Macedonia is coping with its deepest recession in two decades affecting all sectors of the economy and economic activity is forecast to decline by 4.1 percent in 2020, according to the World Bank’s latest Regular Economic Report .
The reason for this situation, as the World Bank, says, is the COVID-19 pandemic hitting Macedonia hard, with lockdowns, disrupted supply chains, and a prolonged, adverse epidemiological situation darkening an already dim economic outlook in the country.
According to the report, the Macedonia is not alone, with all countries in the Western Balkans facing recession and regional growth now forecast to contract by 4.8 percent in 2020, 1.7 percentage points lower than forecast in April.
A second wave of the pandemic in the Western Balkans since mid-June and political uncertainty about elections in some countries have further impeded economic recovery. Travel restrictions and social distancing measures have also depressed growth in those countries more reliant on tourism.
Although government support in Macedonia has cushioned the impact of the crisis on the labor market, the unemployment rate increased, to 16.7 percent, for the first time since since 2011, as 17,690 people lost their jobs in the second quarter of the year. Government support programs also helped alleviate some impact on workers and firms, but fiscal space narrowed, as debt exceeded 60 percent of GDP. With the end of the economic crisis uncertain, pressure on labor markets and incomes is likely to continue for some months, notes the report.
The near-term outlook for Macedonia is positive, but heightened, downside risks remain. The containment phase has not yet finished and a protracted pandemic, coupled with persisting social distancing measures, may further delay a return to recovery, says Massimiliano Paolucci, Country Manager for Macedonia.
According to him, going forward, economic and social measures to remedy the crisis will be the main priority, but it will also be important to continue with necessary medium-term fiscal, competition, environment, and governance reforms to ensure a sustainable recovery and EU accession.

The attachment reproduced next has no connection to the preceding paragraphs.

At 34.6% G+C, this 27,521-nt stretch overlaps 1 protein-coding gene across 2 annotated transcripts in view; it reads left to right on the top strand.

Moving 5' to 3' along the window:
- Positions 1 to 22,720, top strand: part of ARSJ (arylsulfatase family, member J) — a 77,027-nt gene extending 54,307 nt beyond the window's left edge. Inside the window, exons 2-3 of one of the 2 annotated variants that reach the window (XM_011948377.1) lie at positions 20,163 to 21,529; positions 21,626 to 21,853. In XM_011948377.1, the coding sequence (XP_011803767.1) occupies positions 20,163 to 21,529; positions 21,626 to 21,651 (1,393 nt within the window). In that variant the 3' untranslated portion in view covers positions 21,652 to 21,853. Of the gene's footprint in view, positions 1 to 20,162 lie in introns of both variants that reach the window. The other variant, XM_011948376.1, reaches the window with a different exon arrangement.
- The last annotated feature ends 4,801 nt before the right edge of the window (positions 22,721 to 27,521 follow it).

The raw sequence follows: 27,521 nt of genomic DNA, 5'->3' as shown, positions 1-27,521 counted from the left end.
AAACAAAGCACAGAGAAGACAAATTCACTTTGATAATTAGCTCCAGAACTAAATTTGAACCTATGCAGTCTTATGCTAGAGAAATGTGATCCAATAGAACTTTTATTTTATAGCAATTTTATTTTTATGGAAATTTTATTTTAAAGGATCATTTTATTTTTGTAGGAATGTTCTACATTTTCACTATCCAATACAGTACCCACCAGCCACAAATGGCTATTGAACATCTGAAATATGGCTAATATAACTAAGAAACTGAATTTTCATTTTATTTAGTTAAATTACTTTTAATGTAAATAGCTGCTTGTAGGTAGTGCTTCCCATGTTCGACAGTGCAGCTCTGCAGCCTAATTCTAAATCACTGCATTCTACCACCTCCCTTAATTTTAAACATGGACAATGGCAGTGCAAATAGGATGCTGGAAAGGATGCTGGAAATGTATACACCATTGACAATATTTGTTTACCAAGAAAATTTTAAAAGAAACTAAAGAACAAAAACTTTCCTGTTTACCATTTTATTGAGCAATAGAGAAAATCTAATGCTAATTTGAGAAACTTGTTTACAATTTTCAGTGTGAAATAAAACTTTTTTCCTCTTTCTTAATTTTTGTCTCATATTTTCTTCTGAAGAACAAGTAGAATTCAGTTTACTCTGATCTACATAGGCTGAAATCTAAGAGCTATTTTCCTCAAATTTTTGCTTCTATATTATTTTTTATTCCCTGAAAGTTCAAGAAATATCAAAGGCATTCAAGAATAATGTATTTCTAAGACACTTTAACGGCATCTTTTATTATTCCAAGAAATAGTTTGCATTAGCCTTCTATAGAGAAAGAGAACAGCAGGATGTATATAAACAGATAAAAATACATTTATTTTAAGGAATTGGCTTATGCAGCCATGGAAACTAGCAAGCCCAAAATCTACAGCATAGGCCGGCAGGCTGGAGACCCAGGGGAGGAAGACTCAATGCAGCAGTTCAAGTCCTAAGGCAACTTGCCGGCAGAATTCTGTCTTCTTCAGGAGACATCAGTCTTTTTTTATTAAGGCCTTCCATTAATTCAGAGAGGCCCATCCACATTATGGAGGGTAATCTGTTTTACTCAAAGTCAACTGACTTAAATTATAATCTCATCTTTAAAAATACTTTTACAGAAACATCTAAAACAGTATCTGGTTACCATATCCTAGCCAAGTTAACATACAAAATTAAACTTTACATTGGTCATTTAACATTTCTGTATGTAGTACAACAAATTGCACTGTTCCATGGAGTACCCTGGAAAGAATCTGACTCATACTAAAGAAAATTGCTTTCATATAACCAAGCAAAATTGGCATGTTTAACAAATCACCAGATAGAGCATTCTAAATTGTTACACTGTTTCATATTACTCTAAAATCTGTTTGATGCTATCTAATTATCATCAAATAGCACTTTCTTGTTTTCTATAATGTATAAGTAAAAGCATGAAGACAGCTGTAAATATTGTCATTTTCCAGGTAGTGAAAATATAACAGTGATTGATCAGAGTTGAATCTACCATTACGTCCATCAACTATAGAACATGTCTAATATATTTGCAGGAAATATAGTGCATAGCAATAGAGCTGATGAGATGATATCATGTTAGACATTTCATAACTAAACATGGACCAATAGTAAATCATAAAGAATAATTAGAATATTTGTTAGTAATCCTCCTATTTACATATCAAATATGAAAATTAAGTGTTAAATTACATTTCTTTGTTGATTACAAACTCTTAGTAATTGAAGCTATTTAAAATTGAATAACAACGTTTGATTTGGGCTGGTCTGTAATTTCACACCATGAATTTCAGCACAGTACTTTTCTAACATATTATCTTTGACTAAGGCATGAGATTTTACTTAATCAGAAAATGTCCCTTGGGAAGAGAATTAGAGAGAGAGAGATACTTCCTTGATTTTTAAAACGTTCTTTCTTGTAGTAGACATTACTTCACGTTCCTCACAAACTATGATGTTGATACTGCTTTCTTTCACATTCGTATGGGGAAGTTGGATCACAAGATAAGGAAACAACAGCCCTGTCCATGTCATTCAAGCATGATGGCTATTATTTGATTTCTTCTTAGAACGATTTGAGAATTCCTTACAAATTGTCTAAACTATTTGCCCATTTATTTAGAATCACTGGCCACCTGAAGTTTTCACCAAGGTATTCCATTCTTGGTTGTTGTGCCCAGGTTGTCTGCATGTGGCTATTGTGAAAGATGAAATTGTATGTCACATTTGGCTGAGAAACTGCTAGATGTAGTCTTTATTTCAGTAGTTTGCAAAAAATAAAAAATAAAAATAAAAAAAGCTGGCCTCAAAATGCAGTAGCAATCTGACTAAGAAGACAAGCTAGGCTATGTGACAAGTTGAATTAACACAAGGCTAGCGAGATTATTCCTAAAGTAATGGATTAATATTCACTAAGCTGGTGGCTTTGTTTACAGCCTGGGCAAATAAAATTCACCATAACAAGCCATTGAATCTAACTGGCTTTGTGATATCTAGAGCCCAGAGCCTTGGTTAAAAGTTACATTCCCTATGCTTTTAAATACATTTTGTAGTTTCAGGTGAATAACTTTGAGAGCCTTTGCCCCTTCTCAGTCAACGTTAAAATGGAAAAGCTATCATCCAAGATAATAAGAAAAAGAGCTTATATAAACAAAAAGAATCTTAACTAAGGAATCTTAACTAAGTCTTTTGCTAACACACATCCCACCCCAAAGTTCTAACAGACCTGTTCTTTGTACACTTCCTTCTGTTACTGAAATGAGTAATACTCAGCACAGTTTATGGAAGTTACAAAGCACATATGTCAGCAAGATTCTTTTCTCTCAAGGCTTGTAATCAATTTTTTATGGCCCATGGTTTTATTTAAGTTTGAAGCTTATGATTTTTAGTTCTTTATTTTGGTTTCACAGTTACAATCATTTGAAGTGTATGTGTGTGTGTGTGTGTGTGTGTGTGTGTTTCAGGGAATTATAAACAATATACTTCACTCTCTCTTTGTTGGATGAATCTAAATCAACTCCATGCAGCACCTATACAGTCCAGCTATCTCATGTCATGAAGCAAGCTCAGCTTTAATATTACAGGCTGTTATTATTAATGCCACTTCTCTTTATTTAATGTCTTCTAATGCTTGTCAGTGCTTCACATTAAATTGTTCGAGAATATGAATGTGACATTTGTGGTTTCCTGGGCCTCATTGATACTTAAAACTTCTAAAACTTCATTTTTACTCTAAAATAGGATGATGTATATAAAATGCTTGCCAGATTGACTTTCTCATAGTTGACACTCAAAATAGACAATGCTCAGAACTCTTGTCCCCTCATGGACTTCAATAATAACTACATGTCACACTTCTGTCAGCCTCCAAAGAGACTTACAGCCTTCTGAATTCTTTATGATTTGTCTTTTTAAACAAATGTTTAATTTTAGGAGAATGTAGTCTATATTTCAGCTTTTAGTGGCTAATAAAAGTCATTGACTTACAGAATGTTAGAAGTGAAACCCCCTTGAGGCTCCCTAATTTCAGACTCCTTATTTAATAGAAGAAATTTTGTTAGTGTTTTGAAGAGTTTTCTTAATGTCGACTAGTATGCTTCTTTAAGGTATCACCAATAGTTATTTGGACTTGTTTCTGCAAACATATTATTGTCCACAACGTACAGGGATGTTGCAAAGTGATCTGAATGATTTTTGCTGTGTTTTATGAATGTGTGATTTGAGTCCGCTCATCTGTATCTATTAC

The pandemic is further challenging labor markets in the region and threatening to undermine progress countries in the region have made on their welfare agendas, particularly poverty reduction. By June, unemployment rate in the region had risen by a half of a percentage point, erasing 139,000 jobs. An additional 300,000 people have also fallen into poverty in Albania, Kosovo, Montenegro, and Serbia – a significant number, but fewer than half of the total had government response measures not been put in place, notes the report.
Like in much of the rest of the world, the COVID-19 pandemic is continuing to hit people hard in the Western Balkans, threatening the health and economic well-being of people in all six countries, says Linda Van Gelder, World Bank Country Director for the Western Balkans.
According to the report, all six countries in the region were quick to introduce policies to protect lives and livelihoods. The introduction of large, job-retention schemes, including employee subsidies, helped arrest some of the worst impacts of the pandemic on employment, while social assistance programs, such as cash transfers, helped protect the most vulnerable populations in the region in the face of lockdowns and other restrictions. Despite these measures, however, the gains in labor force participation made in the region over the last several years have now been erased and progress on poverty reduction is being imperiled by the crisis.
Apart from improved health systems and robust social protection mechanisms, policymakers in the region will need to take measures to enhance human capital, build stronger institutions and strengthen the rule of law. The unfortunate situation of needing to spend more in a time of declining revenues puts additional pressure on governments in the region to prioritize fiscal sustainability, including through improving public spending and strengthening tax compliance, says Linda Van Gelder.
The report acknowledges that the speed of recovery, in the short term, will depend on how the pandemic evolves, the approval of a vaccine that allows for the normalization of economic activity, and a sustained recovery for the region’s main trading partners, especially the European Union.